Devil in Deerskins: My Life with Grey Owl. University of Manitoba Press
The Palgrave Handbook of Comparative North American Literature. Palgrave Macmillan
The two books treated in this review may seem remarkably dissimilar at first glance: an edited collection of essays on comparative North American literatures; and a reissued autobiography, once a bestseller, first published forty years ago. Nevertheless, they both lie at the vanguard of recent efforts to resituate Canadian literature and culture in the context of changing scholarly and reading practices. For example, The Palgrave Handbook of Comparative North American Literature is motivated by its aim to integrate Canadian Studies meaningfully into the traditionally US-centred field of North American Studies. Devil in Deerskins, in turn, aims to reintroduce contemporary readers to the once popular, now neglected, autobiography of Anahareo (1906-85), the Mohawk writer, activist, and environmentalist formerly married to Grey Owl.
The five endorsements on the back jacket of The Palgrave Handbook of Comparative North American Literature variously agree that the volume is both comprehensive and transformative. Comprised of seventeen essays that approach comparative literature from various perspectives—from a reading strategy to a discipline—the volume is certainly comprehensive. Its primary achievement is to have gathered together seventeen essays, each offering new perspectives on literary comparison in North America, or new approaches to aesthetic movements (including Modernism and Postmodernism), categories (including regionalism, biculturalism, and multiculturalism), theoretical paradigms (including border studies, transnationalism, and globalization), and cultural perspectives (including African-American, Indigenous, Asian-American, Québécois, and Cajun/Acadian). In her introduction, Reingard M. Nischik identifies at least two main objectives: “charting a new approach to the literatures and cultures of the North American continent” and “chart[ing] relevant methodologies and major issues of Comparative North American Literature.” It is important to note that Comparative North American Literature is an emergent discipline. Indeed, this volume aims in part to define its composite preoccupations and map its territory (hence the repetition of the term “charting” throughout the introduction and in the title of the first of five sections, “Charting the Territory”). In this respect and others, the volume is ambitious, even groundbreaking, and deserves serious scholarly attention. The quality of insight in the majority of contributions is excellent. As I was reading The Palgrave Handbook, however, I was preoccupied by one matter. The introduction defines it as “the very first of its kind in this research area,” meaning that it differentiates the comparative approach to North American literatures from existing hemispheric, continentalist, or borderlands approaches while acknowledging that overlaps exist. Indeed, in general terms, Nischik situates Comparative North American Studies “next to” hemispheric and border studies. This kind of differentiation is not, however, necessarily borne out by the contributions, many of which approach “comparative” studies as discursively or conceptually interchangeable with “hemispheric” or “border” studies. A more explicit introductory engagement with the terms and methods that contributors bring to bear on their subject matter (to accompany the existing useful survey of relevant frameworks) would help to clarify the links between the contributors’ various interventions and the volume’s objective “to help this [comparative] approach find its place in the ever-changing constellation” of literary and cultural studies of Canada and the United States.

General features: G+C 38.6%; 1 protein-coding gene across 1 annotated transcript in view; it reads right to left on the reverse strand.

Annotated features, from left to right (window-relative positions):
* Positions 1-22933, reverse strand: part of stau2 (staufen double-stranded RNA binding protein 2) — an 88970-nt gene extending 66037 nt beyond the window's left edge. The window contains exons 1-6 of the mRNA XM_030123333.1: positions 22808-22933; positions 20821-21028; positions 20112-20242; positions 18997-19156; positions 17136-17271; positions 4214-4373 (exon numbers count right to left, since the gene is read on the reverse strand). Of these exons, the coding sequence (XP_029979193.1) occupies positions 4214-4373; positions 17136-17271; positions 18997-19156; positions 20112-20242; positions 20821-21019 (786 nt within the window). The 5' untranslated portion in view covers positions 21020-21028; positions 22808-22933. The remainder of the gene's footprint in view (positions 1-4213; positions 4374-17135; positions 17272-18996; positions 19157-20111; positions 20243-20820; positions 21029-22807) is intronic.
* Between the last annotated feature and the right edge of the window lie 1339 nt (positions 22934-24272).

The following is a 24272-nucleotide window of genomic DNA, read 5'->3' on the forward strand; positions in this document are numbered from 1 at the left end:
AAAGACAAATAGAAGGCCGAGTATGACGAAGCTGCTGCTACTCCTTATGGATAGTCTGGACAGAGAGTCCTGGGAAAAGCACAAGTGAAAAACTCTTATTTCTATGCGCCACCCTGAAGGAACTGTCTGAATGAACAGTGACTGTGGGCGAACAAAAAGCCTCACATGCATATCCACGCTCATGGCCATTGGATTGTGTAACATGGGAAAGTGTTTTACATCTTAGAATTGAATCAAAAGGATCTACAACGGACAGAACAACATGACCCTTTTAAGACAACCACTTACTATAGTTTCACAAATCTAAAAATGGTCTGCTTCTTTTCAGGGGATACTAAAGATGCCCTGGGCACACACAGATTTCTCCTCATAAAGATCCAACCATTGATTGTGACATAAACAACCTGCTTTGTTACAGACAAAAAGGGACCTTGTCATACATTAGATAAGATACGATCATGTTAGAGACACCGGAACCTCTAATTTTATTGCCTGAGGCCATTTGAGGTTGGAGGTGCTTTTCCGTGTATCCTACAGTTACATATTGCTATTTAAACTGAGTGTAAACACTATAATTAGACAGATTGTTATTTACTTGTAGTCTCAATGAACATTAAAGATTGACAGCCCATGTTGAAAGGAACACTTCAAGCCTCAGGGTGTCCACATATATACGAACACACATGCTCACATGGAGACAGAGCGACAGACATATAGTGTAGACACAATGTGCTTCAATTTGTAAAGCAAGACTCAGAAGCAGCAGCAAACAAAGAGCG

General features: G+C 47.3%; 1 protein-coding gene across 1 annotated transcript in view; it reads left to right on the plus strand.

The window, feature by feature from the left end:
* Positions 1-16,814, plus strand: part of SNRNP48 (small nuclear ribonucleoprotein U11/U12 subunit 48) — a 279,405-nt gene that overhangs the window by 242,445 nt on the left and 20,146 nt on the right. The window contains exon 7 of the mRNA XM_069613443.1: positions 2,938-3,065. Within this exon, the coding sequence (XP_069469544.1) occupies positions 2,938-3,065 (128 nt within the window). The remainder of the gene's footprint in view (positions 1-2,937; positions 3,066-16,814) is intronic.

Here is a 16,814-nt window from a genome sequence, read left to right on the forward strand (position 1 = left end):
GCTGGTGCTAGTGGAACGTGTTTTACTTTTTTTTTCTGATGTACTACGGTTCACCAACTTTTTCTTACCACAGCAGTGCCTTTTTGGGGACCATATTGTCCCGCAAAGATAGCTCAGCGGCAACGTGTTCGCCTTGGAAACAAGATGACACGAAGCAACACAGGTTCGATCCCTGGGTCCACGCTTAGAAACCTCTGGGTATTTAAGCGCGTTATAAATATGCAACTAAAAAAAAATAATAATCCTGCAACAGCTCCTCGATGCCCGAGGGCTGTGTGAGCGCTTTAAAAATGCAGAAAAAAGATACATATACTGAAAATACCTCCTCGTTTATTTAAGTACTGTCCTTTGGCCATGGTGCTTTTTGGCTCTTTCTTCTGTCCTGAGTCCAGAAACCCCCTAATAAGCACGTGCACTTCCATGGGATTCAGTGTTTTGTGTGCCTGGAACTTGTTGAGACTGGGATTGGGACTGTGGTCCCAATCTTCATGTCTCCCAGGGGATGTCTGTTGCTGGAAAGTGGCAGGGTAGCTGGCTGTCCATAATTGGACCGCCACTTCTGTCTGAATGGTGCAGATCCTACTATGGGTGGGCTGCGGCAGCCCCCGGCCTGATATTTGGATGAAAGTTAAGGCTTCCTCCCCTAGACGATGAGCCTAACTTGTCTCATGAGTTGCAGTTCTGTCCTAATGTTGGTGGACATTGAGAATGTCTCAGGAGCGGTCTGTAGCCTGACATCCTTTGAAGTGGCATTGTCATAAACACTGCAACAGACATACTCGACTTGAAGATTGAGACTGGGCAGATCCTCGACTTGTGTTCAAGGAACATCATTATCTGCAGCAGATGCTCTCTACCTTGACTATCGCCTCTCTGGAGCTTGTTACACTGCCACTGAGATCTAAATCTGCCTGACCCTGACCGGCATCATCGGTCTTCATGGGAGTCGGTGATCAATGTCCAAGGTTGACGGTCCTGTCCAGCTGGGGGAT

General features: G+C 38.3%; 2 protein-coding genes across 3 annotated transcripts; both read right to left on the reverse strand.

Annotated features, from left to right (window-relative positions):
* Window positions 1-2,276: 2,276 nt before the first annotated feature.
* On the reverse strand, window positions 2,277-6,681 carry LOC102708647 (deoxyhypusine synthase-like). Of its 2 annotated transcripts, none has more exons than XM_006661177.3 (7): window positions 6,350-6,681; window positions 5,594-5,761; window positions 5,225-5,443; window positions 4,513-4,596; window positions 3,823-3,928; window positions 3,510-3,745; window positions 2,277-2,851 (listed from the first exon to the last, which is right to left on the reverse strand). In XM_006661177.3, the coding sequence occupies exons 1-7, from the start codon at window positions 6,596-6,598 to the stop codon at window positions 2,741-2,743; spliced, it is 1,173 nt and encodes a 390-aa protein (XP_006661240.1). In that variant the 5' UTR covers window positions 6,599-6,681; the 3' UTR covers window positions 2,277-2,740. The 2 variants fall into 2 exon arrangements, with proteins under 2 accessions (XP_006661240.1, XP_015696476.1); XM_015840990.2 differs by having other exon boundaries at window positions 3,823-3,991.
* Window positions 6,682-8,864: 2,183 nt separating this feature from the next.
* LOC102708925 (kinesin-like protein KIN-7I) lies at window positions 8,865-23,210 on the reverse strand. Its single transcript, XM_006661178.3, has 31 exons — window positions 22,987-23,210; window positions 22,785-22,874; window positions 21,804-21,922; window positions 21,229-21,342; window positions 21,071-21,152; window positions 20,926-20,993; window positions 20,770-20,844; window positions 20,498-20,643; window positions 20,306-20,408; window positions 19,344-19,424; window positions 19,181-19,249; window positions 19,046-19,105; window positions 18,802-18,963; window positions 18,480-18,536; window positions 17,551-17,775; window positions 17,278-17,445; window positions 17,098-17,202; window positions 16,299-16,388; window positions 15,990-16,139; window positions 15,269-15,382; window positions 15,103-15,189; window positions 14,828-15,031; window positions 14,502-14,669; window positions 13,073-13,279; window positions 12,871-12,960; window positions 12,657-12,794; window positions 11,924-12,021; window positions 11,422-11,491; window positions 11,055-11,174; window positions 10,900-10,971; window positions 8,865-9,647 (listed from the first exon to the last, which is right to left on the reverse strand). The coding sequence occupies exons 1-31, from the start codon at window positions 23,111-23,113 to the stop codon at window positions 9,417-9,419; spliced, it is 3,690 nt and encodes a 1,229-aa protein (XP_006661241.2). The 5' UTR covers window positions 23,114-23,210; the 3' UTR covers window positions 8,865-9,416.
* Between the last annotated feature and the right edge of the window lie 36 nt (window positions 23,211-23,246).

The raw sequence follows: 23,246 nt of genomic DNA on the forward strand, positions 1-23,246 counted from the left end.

When it was first published in 1972, Devil in Deerskins achieved Canadian bestseller status. Even now, a casual Internet search reveals the extent to which fans of Anahareo and Grey Owl have welcomed the reissue of Anahareo’s autobiography dealing with the author’s early life and marriage to Grey Owl. Devil in Deerskinsis the inaugural text in the University of Manitoba’s First Voices, First Texts series of critical editions, whose General Editor is Warren Cariou, Canada Research Chair at the University of Manitoba. It is edited with an excellent afterword by Sophie McCall, an associate professor of English at Simon Fraser University. As McCall observes in her acknowledgements, the series aims to reintroduce “Indigenous texts now out of print” to a new generation of readers. The series also stands out for its self-awareness about scholarly methods; that is, “the hows and whys of practising ethically grounded, Indigenous-centred . . . research[,] editing, . . . publishing, distributing, and marketing.” There is a clear link between the series’ objectives and the way that the text is presented. For instance, the paratextual apparatus, which includes acknowledgements, forewords by Anahareo’s daughters, and nineteen photographs, suggests the extent to which the work involved in putting this volume together under McCall’s editorial supervision was collaborative. McCall’s informative afterword situates Devil in Deerskins within the larger context of its narrative strategies, reception history, and the series’ aims. Written in a conversational, self-aware, even lighthearted prose, Devil in Deerskins is at once lively, intimate, and memorable. While it will be welcomed by those interested in Anahareo and Grey Owl,Devil in Deerskins deserves also to be recognized on its own complex terms for the ways it allows readers to better appreciate the cultural value of Anahareo’s personal life and familial history of displacement and relocation, while also better understanding the literary historical value of her autobiography within the larger corpus of Indigenous writing in Canada.